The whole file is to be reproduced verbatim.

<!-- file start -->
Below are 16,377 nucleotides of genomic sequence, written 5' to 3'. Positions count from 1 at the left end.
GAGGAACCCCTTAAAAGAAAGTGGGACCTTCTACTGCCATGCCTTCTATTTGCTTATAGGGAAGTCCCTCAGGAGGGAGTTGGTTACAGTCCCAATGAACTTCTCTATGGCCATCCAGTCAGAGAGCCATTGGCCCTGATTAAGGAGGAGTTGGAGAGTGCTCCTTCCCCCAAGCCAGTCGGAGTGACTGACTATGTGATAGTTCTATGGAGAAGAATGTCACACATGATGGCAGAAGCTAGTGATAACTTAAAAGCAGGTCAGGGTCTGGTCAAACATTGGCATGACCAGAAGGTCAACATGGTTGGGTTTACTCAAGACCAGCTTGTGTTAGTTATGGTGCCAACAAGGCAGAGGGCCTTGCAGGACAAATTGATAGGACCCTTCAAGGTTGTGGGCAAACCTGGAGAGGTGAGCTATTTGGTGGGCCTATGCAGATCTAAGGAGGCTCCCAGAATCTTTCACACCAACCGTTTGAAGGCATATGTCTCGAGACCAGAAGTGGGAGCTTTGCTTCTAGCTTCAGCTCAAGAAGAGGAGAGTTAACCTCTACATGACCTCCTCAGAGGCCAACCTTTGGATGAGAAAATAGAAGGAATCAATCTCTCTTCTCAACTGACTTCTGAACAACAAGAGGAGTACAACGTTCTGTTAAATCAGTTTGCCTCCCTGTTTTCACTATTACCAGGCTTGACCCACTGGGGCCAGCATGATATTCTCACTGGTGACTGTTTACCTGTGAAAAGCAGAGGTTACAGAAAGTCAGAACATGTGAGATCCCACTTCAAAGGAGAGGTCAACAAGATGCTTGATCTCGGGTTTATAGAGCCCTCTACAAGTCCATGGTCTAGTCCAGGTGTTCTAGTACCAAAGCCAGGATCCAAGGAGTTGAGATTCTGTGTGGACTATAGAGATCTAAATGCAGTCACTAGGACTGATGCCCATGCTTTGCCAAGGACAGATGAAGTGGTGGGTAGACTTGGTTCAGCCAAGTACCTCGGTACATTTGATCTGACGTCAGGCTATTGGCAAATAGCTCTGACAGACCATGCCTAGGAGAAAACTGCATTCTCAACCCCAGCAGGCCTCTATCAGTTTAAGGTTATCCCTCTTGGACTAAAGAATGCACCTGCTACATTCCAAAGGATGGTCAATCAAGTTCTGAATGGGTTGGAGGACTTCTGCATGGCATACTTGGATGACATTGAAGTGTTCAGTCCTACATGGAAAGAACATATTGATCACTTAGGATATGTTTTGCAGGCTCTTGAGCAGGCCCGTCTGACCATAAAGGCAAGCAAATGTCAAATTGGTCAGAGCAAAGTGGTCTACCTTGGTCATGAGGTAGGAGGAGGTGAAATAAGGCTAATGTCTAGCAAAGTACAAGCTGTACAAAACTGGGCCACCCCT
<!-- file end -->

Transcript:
Below are 16,377 nucleotides of genomic sequence, written 5' to 3'. Positions count from 1 at the left end.
GAGGAACCCCTTAAAAGAAAGTGGGACCTTCTACTGCCATGCCTTCTATTTGCTTATAGGGAAGTCCCTCAGGAGGGAGTTGGTTACAGTCCCAATGAACTTCTCTATGGCCATCCAGTCAGAGAGCCATTGGCCCTGATTAAGGAGGAGTTGGAGAGTGCTCCTTCCCCCAAGCCAGTCGGAGTGACTGACTATGTGATAGTTCTATGGAGAAGAATGTCACACATGATGGCAGAAGCTAGTGATAACTTAAAAGCAGGTCAGGGTCTGGTCAAACATTGGCATGACCAGAAGGTCAACATGGTTGGGTTTACTCAAGACCAGCTTGTGTTAGTTATGGTGCCAACAAGGCAGAGGGCCTTGCAGGACAAATTGATAGGACCCTTCAAGGTTGTGGGCAAACCTGGAGAGGTGAGCTATTTGGTGGGCCTATGCAGATCTAAGGAGGCTCCCAGAATCTTTCACACCAACCGTTTGAAGGCATATGTCTCGAGACCAGAAGTGGGAGCTTTGCTTCTAGCTTCAGCTCAAGAAGAGGAGAGTTAACCTCTACATGACCTCCTCAGAGGCCAACCTTTGGATGAGAAAATAGAAGGAATCAATCTCTCTTCTCAACTGACTTCTGAACAACAAGAGGAGTACAACGTTCTGTTAAATCAGTTTGCCTCCCTGTTTTCACTATTACCAGGCTTGACCCACTGGGGCCAGCATGATATTCTCACTGGTGACTGTTTACCTGTGAAAAGCAGAGGTTACAGAAAGTCAGAACATGTGAGATCCCACTTCAAAGGAGAGGTCAACAAGATGCTTGATCTCGGGTTTATAGAGCCCTCTACAAGTCCATGGTCTAGTCCAGGTGTTCTAGTACCAAAGCCAGGATCCAAGGAGTTGAGATTCTGTGTGGACTATAGAGATCTAAATGCAGTCACTAGGACTGATGCCCATGCTTTGCCAAGGACAGATGAAGTGGTGGGTAGACTTGGTTCAGCCAAGTACCTCGGTACATTTGATCTGACGTCAGGCTATTGGCAAATAGCTCTGACAGACCATGCCTAGGAGAAAACTGCATTCTCAACCCCAGCAGGCCTCTATCAGTTTAAGGTTATCCCTCTTGGACTAAAGAATGCACCTGCTACATTCCAAAGGATGGTCAATCAAGTTCTGAATGGGTTGGAGGACTTCTGCATGGCATACTTGGATGACATTGAAGTGTTCAGTCCTACATGGAAAGAACATATTGATCACTTAGGATATGTTTTGCAGGCTCTTGAGCAGGCCCGTCTGACCATAAAGGCAAGCAAATGTCAAATTGGTCAGAGCAAAGTGGTCTACCTTGGTCATGAGGTAGGAGGAGGTGAAATAAGGCTAATGTCTAGCAAAGTACAAGCTGTACAAAACTGGGCCACCCCT